Let’s get first things out of the way:

  1. I will not be pouring over each episode like many other magazines do in a 13-part review
  2. I will try not to put too many spoilers in this review but I promise nothing since you should have watched it by now.

Now, let’s get into this, shall we?  Luke Cage, a hero with immense strength, bulletproof skin and a healing factor (he did it before Wolverine), brought to the pages of Marvel comics in 1972 has recently graced our TVs and caressed our ocular receptors for a fantastic 13 episode run.  Mike Colter’s representation of the kind-hearted yet stoic Power Man is all but flawless, he looks as though he has been plucked from the pages of recent comic book lore and placed in a room for the casting call, which in the end, he received the role because why wouldn’t he?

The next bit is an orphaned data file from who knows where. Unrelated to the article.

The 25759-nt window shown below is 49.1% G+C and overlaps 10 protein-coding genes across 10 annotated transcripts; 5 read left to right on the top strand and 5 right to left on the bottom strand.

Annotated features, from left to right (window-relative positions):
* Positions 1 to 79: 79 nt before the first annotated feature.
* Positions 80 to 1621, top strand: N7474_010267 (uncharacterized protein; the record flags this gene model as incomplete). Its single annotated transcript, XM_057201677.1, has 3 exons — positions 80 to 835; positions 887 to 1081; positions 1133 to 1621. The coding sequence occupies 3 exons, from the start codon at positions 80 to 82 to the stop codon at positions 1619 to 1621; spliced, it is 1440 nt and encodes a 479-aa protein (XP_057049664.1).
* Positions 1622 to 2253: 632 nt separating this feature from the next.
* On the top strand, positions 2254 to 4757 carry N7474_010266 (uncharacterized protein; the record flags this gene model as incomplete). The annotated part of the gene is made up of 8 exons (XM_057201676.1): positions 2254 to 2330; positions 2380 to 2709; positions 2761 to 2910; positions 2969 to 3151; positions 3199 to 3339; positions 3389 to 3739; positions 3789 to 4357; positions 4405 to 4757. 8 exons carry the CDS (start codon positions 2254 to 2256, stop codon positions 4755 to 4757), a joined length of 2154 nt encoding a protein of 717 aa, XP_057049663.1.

To say that the release of this series is timely and topical would be an incredible understatement and possibly even an insult to the current state of the world.  Far too often have we been living in a world where our heroes have been white with no one for any of our coloured comic compatriots to look up to within their own community.  Not only does Luke Cage bring a very real side of what it means to be a Black man in New York but it puts the struggle in our face and makes us look at it with every second we absorb and digest the content.  The reality is, as a white male I will never be able to fully understand the plight but after something like this, it’s not possible to be blind to it unless you’re a complete ignoramus.  This is all what I adore about Luke Cage, it is honest and unafraid to face the issues and to ensure you know about them.